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The Recession Has Arrived, & with a Vengeance

For some time, I have outlined the growing softness in the U.S. and world economies.  Most of the recent data is pre-virus, and are generally meaningless.  The numbers we will get for March will be awful, but the worst is yet to come.  An example of March’s data is from the Philly Fed.  The print of their Manufacturing Index was -12.7 for March, down a record amount from the +36.7 …Read More

Economic Review – Q1/16

At quarter’s end, the equity market had recovered all that it had lost between 12/31 and 2/11, plus about 1%.  Apparently, this was the swiftest recovery in any quarter since 1933.  While we were fairly certain that the downdraft was just a much needed correction, like you, we don’t care too much for the uncertainty that such markets bring, especially when the business media was practically cheerleading for a recession.  …Read More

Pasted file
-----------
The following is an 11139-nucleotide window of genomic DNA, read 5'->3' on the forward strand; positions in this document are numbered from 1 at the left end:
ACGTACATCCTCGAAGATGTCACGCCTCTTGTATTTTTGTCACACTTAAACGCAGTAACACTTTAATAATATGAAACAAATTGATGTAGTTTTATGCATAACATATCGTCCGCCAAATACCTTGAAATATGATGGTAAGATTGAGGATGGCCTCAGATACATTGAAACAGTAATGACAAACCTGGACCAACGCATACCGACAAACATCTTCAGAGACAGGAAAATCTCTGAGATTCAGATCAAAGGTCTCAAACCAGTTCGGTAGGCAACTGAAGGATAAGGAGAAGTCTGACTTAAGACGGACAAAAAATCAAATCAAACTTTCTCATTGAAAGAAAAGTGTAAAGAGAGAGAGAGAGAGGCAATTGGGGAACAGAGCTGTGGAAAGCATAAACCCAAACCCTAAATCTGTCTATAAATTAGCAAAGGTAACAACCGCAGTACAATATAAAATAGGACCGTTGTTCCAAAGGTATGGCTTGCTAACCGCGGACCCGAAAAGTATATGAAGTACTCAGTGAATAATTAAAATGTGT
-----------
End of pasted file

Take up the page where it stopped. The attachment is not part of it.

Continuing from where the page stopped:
The imagined recession disappears

And POOF, just like that, the imagined recession disappeared! The equity market rallied from its Feb. 11 low (S&P 500 1829.08, down 10.5 percent for the year) to 1893.40 (March 3) and rising as I write. Amazingly, the markets are now only down about 2.0 percent for the year. This bounce is a relief. And with positive economic data of late (242,000 new jobs in February), the odds of that …Read More

The logic behind Wall Street’s recession fears

To the logical investor, and to most economists, Wall Street’s fear of a U.S. recession appears irrational. Is it? While there is no current evidence that the U.S. has entered a recession, or even that one is approaching, there have been two instances in modern history where the financial markets have precipitated a recession; 1929 and 2001. The negative feedback loop Summed up, the logic is that a bear market …Read More

OPEC’s lunacy behind market’s volatility

Market volatility was present throughout January with no calming so far in February. We saw a 565-point intraday slide on the Dow on Jan. 20; then a few days later, the market closed up nearly 400 points! As February began, the Dow gave back most of that 400-point gain only to regain nearly half of it last Wednesday after another rollercoaster ride (376 intraday points). On Friday, the jobs report …Read More